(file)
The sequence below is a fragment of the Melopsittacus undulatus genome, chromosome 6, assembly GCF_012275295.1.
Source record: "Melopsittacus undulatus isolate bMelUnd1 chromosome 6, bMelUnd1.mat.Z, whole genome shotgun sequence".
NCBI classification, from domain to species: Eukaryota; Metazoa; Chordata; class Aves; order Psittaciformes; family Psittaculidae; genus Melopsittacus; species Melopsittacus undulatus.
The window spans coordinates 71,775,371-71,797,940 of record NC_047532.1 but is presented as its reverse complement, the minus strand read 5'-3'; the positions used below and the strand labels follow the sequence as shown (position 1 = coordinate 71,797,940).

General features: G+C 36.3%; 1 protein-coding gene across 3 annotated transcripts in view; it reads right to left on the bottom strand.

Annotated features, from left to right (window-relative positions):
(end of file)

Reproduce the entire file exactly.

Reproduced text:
The sequence below is a fragment of the Melopsittacus undulatus genome, chromosome 6, assembly GCF_012275295.1.
Source record: "Melopsittacus undulatus isolate bMelUnd1 chromosome 6, bMelUnd1.mat.Z, whole genome shotgun sequence".
NCBI classification, from domain to species: Eukaryota; Metazoa; Chordata; class Aves; order Psittaciformes; family Psittaculidae; genus Melopsittacus; species Melopsittacus undulatus.
The window spans coordinates 71,775,371-71,797,940 of record NC_047532.1 but is presented as its reverse complement, the minus strand read 5'-3'; the positions used below and the strand labels follow the sequence as shown (position 1 = coordinate 71,797,940).

General features: G+C 36.3%; 1 protein-coding gene across 3 annotated transcripts in view; it reads right to left on the bottom strand.

Annotated features, from left to right (window-relative positions):